Fembio Special: Famous Women from Hanover, Germany
(Anna Dorette Frieda Johanna Heise)
(Anna Dorette Frieda Johanna Heise)
Born 9 April 1895 in Gandersheim
Died 3 September 1986 in Hanover
“I must always be free!” Aenne Heise followed this motto her entire life, and it inspired the courageous step toward independence she took when she opened her own “Photography Studio” in 1924. Only the second woman to do this in Hanover, she was an exotic rarity in an otherwise male-dominated field. For almost 50 years she was active as a Gebrauchsphotographin (practical or commercial photographer), as she called herself. She worked in all branches of her profession and was proud of the fact that she did everything herself, from taking the pictures to processing them in the darkroom.
Heise was born on April 9, 1895 in Gandersheim to an upper middle-class family. After her parents’ early death she lived with various relatives and soon had to stand on her own two feet. She decided on a career as a nurse. Careers in the social services were considered appropriate for young women before they married and offered a secure livelihood if no husband materialized. Before she had even completed her training Heise was put to work as an assistant in a military hospital, for World War I had begun.
At the end of the war she changed her given name to Aenne. During this time she also had her first brush with photography as a student in a course at the “Bakteriologisch-chemische Lehranstalt für Damen” (Bacteriological-Chemical Training Institute for Ladies). She was able to apply the knowledge she gained there in microphotography in a military hospital in Lüttich in 1917. Thus her first photographic images were produced - more for a scientific purpose than out of artistic interest.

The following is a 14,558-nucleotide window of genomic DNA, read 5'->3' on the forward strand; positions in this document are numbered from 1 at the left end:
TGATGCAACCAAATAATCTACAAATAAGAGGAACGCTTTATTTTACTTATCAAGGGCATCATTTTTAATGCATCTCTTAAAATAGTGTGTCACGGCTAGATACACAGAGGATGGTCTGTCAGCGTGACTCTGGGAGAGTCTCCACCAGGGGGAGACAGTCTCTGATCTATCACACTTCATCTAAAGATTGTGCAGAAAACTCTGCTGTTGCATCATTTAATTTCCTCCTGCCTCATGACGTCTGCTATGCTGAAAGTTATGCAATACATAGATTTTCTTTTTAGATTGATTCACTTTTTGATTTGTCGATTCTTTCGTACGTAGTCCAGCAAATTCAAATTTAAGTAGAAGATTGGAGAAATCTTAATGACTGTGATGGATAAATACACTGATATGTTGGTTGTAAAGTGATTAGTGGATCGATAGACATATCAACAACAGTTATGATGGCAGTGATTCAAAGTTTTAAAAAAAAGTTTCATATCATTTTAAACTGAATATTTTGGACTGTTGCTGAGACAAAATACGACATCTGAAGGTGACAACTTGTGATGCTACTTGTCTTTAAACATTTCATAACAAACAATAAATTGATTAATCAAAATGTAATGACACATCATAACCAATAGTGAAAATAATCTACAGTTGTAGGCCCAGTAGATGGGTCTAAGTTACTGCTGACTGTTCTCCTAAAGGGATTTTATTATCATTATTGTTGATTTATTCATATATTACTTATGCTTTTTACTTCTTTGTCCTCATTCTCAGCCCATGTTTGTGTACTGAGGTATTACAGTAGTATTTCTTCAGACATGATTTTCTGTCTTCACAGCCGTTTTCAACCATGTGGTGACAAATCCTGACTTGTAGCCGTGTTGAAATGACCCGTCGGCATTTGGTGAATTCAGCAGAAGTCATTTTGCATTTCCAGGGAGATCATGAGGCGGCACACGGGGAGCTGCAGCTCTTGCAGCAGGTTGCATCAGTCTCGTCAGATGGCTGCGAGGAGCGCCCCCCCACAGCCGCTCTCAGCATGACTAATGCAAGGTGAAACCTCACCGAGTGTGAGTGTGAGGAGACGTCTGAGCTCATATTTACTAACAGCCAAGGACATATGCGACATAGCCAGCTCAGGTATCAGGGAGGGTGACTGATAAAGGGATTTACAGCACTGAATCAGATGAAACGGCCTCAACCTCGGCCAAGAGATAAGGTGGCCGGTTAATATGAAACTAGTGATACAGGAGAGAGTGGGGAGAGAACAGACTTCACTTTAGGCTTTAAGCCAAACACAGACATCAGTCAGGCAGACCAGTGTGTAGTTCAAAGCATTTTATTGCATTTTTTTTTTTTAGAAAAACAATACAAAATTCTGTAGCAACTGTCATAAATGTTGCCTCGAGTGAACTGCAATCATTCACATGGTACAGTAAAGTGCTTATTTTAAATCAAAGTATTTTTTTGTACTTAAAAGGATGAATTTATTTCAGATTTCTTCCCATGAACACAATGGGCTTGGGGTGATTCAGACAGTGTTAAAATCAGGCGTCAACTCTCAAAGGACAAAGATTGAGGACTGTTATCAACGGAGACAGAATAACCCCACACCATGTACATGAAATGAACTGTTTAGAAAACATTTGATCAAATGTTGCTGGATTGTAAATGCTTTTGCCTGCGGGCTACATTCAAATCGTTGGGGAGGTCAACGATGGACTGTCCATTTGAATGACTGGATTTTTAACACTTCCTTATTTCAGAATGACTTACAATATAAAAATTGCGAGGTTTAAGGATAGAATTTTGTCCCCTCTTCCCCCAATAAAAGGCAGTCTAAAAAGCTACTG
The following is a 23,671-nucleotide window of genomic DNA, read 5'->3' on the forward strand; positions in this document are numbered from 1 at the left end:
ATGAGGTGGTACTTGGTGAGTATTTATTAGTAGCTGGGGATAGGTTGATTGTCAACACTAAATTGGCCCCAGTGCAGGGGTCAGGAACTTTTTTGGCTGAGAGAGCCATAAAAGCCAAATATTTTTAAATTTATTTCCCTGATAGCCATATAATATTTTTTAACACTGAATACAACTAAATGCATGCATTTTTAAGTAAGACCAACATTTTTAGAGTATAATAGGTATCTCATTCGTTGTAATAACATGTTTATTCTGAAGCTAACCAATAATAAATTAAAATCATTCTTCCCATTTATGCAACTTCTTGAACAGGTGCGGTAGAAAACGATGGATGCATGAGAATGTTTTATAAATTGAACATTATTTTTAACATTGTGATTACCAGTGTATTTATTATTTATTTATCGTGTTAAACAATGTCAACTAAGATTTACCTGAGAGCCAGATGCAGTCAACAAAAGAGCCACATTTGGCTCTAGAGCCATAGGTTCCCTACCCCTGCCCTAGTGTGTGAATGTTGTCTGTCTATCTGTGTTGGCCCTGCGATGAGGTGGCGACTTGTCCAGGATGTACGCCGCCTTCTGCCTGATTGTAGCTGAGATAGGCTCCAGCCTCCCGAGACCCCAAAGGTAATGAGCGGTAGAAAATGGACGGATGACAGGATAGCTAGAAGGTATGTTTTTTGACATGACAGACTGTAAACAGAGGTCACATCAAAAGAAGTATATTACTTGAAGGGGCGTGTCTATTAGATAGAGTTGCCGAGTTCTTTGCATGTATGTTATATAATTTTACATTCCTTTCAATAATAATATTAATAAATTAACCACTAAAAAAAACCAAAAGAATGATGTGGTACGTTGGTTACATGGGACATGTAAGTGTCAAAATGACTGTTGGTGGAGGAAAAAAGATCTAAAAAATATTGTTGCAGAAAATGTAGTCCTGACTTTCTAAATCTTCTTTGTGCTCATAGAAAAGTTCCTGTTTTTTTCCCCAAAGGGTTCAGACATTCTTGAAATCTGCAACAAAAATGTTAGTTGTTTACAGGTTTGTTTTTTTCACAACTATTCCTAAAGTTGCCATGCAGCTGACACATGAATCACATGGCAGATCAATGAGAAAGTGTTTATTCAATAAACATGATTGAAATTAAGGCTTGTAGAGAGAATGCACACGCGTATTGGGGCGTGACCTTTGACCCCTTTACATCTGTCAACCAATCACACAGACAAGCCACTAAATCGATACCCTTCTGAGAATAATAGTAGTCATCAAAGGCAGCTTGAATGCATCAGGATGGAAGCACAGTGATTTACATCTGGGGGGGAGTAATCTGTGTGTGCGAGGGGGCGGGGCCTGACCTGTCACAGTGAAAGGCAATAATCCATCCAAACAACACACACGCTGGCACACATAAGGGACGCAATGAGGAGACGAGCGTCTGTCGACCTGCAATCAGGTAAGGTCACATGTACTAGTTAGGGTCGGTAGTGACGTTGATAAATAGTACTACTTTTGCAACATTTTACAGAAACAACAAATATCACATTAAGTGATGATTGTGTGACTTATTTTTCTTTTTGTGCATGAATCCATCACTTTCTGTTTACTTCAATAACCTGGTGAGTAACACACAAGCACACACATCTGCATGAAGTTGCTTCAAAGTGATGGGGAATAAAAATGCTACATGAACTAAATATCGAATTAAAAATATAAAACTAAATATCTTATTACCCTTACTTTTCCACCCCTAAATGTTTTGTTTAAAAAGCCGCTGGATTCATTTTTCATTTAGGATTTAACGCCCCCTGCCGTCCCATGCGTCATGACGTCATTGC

Full of enthusiasm for photography, Aenne Heise acquired the necessary practical skills immediately following the end of the first World War in the photo class just being instituted at the vocational training school in Braunschweig. She familiarized herself with the artistic, aesthetic side of her craft at the Kunstgewerbeschule am Lerchenfeld (school of practical or decorative arts) in Hamburg, to which she transferred in 1919. Here, in the workshop context, she was able to try out an artistic idea and realize it in practice. She showed an affinity to impressionistic photography in landscapes and portraits that she rendered in a picturesque, painterly style.
When Aenne Heise left the school with her Gesellenbrief (journey(wo)man’s certificate), she had acquired a solid training in all the photographic and reproductive procedures current at the time. Living in Hamburg during the “wild” twenties, she had gotten to know the free artistic and cultural life of the big city – as well, of course, as the financial insecurity that went along with it. For that reason she also took care, while still an art student, to secure a second source of income. She trained for work as a waitress at “Strecker’s Dienerfach-Schule und Servier-Lehranstalt” (Strecker’s Servant and Wait-Staff Institute).